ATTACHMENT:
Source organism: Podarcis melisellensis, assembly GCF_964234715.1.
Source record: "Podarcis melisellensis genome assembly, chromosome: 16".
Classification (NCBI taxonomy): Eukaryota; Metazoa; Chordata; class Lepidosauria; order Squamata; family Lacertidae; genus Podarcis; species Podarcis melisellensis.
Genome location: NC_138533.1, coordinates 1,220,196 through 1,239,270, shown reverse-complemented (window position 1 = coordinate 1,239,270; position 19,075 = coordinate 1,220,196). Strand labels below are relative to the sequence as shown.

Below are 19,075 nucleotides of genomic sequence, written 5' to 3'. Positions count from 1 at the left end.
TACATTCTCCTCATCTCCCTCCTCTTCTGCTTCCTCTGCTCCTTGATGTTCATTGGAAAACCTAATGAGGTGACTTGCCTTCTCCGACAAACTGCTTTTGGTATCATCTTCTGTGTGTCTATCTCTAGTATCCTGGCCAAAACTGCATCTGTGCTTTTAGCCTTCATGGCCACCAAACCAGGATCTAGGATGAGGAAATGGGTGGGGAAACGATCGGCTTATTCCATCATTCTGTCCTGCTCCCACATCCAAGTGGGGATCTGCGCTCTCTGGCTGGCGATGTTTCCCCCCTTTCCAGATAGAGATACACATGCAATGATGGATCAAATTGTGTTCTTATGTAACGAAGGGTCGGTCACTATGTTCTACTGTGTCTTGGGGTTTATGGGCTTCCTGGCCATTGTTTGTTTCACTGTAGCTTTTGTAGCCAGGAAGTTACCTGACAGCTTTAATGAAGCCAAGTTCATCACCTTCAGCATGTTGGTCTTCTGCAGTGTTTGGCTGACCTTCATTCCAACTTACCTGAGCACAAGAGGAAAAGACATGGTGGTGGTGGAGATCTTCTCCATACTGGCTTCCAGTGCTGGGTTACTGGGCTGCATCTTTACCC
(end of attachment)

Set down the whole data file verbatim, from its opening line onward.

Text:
Source organism: Podarcis melisellensis, assembly GCF_964234715.1.
Source record: "Podarcis melisellensis genome assembly, chromosome: 16".
Classification (NCBI taxonomy): Eukaryota; Metazoa; Chordata; class Lepidosauria; order Squamata; family Lacertidae; genus Podarcis; species Podarcis melisellensis.
Genome location: NC_138533.1, coordinates 1,220,196 through 1,239,270, shown reverse-complemented (window position 1 = coordinate 1,239,270; position 19,075 = coordinate 1,220,196). Strand labels below are relative to the sequence as shown.

Below are 19,075 nucleotides of genomic sequence, written 5' to 3'. Positions count from 1 at the left end.
TACATTCTCCTCATCTCCCTCCTCTTCTGCTTCCTCTGCTCCTTGATGTTCATTGGAAAACCTAATGAGGTGACTTGCCTTCTCCGACAAACTGCTTTTGGTATCATCTTCTGTGTGTCTATCTCTAGTATCCTGGCCAAAACTGCATCTGTGCTTTTAGCCTTCATGGCCACCAAACCAGGATCTAGGATGAGGAAATGGGTGGGGAAACGATCGGCTTATTCCATCATTCTGTCCTGCTCCCACATCCAAGTGGGGATCTGCGCTCTCTGGCTGGCGATGTTTCCCCCCTTTCCAGATAGAGATACACATGCAATGATGGATCAAATTGTGTTCTTATGTAACGAAGGGTCGGTCACTATGTTCTACTGTGTCTTGGGGTTTATGGGCTTCCTGGCCATTGTTTGTTTCACTGTAGCTTTTGTAGCCAGGAAGTTACCTGACAGCTTTAATGAAGCCAAGTTCATCACCTTCAGCATGTTGGTCTTCTGCAGTGTTTGGCTGACCTTCATTCCAACTTACCTGAGCACAAGAGGAAAAGACATGGTGGTGGTGGAGATCTTCTCCATACTGGCTTCCAGTGCTGGGTTACTGGGCTGCATCTTTACCC